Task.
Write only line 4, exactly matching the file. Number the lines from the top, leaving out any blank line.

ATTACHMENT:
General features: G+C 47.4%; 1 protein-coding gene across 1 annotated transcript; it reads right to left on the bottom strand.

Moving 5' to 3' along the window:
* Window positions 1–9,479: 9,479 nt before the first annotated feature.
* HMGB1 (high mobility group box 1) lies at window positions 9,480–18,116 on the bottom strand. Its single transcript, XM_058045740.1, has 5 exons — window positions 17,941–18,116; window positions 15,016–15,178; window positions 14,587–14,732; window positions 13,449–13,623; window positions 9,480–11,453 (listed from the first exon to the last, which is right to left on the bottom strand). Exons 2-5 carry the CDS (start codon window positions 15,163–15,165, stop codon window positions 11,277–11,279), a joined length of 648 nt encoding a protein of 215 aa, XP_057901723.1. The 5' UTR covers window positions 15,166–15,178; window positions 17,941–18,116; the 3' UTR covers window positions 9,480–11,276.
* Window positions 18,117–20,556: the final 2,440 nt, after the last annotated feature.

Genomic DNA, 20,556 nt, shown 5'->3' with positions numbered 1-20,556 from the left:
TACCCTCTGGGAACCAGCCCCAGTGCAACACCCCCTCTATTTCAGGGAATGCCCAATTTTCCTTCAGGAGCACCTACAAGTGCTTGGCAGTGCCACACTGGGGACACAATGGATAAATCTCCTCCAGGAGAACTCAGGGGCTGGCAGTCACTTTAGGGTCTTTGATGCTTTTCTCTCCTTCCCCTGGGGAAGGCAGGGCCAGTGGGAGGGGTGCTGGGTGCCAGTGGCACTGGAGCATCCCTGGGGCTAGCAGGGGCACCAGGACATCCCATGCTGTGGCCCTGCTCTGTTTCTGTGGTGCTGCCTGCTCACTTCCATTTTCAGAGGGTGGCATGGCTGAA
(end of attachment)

* HMGB1 (high mobility group box 1) lies at window positions 9,480–18,116 on the bottom strand. Its single transcript, XM_058045740.1, has 5 exons — window positions 17,941–18,116; window positions 15,016–15,178; window positions 14,587–14,732; window positions 13,449–13,623; window positions 9,480–11,453 (listed from the first exon to the last, which is right to left on the bottom strand). Exons 2-5 carry the CDS (start codon window positions 15,163–15,165, stop codon window positions 11,277–11,279), a joined length of 648 nt encoding a protein of 215 aa, XP_057901723.1. The 5' UTR covers window positions 15,166–15,178; window positions 17,941–18,116; the 3' UTR covers window positions 9,480–11,276.